"All the World's a Stage We Pass Through" R. Ayana

Monday 4 June 2007

Guboo: Renewing the Dreaming

Renewing the Dreaming

Guboo Ted Thomas was a well respected Australian aboriginal elder of the Yuin Tribe, based at Wallaga Lake in south-eastern Australia. He helped halt the logging of some of his tribal lands at Mumbula Mountain long before saving forests was seen as a wise and necessary thing to do by Western societies. He regularly took people of all races into the bush to get a feel for the place and witness some extraordinary things, often dissolving their ‘civilized’ separation from the land.
            I listened to Guboo on his eightieth birthday at one of his extraordinary Dreaming Camps near Pigeon House Mountain in the country of the Yuin tribe, inland from Ulladulla. Guboo (meaning ‘good friend’) has since passed on… 
R.A. – What was life like for you as a child? 
 Guboo – Well, when I was a boy I went to school. I only went to first class. All I learned was how to knit, sew, crochet, cook tarts and look after the garden. That’s all the education I ever had from the white man.
            It was wonderful because I learned from my old people. They brought me up – school wasn’t the right place to go because I learned nothing. My father was a tribal Elder from the Monaro tribe based in Canberra and my mother is a Chinese woman. I was born in a place near Braidwood…
             I wasn’t born in a hospital; I wasn’t born in a house. I was born in the bush with the miners. That’s where I was reared, with the old people. They took me away from other kids.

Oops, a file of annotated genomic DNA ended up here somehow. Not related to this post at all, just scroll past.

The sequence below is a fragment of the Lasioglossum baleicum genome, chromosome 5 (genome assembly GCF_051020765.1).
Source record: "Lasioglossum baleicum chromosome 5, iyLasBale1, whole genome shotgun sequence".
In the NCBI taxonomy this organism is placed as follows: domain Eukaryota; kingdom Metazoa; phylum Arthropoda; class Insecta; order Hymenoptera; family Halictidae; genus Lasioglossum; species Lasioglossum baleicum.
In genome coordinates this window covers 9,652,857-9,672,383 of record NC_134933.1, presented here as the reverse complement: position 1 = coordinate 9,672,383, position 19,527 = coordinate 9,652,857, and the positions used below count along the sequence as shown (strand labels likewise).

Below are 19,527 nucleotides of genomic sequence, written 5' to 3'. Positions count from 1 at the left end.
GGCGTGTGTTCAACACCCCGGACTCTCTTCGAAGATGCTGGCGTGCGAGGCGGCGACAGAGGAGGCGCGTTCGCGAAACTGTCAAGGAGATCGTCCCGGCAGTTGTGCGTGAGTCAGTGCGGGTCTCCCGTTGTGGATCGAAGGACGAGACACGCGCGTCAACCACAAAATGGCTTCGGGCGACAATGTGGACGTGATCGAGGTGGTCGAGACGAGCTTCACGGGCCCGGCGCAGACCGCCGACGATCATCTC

I used to play out there with the kids, in the morning or in the afternoon, or late at evening. Just before the sun started to go down the old fella would come out with the boomerang – what you’d call a whistler boomerang, and he’d throw it – THWHSSSS – and when we heard that coming over our heads we’d run straight inside. It was a signal. We were in bed when the sun went down. Nobody would sit there and say, “I don’t want to go inside!” No, none of that.
So when we were in bed he’d tell me a story. The old fella used to tell me a story about Noah’s Ark. Now at Mount Dromedary we have an Ark there on top of the rock.
We have everything there to show you. There’s the life of a people. Everything’s there. That’s our Bible, we’ve got it there – Noah’s Ark and everything. So those places and those rocks are our education. It’s our learning place. It’s how the old people teach us; how they’d teach me how to use my mind. 
 Dolphin Dreaming 
When we’d be walking up and down the beach he’d say, “Sonny, we’re gonna get a lot of fish. Look out there!” He’d say, “We’re gonna get a lot directly.” And I looked at him and I said, “Oh yes.” In my mind I said to myself, ‘how could he get fish, because he hasn’t got a net?’ But I daren’t say that to him or else he’d hit me with a stick! I couldn’t answer him back that way. So I’d just have to keep quiet and say, “Oh yes.” That’s all I’d do.
            So grandfather got up and started singing – and he was looking out to sea and out at the sand dunes and walking up and down, and he sat down and my dad got up – he walked up and down and he said, “Come on now sonny, dolphins are coming, they’re coming now.”
           “Be way out there. You can’t see them yet but they’re coming. Come on,” he said, “we’ll go down the beach.” And he’d give me a long stick and he said, “Sonny, you use that now.” And he gave me the stick. They had spears, you know! And I thought, ‘How can I spear with this stick?’ But I dared not say or he’d hit me with the stick. So I said, “Oh yeah?”
             We went down and grandfather bounced along the surf. “Right,” he said, “let’s stop here.” So we did. I watched and saw one wave, and two waves, and three waves coming in. Grandfather went and hit the water and made a noise. I didn’t see anything, and then a big breaker came in and went right up the beach, and I heard this slapping noise hitting my leg, just below my knees and it was fish. When the breaker went out there were twenty fish high and dry on the beach and grandfather said, “Sonny, use your stick!” So I started whacking them with the stick. Twenty fish died that day. And every time they’d throw the spear in there’d be a silver curl on the end and they’d pull a fish up and throw it out. So that’s how we got the fish.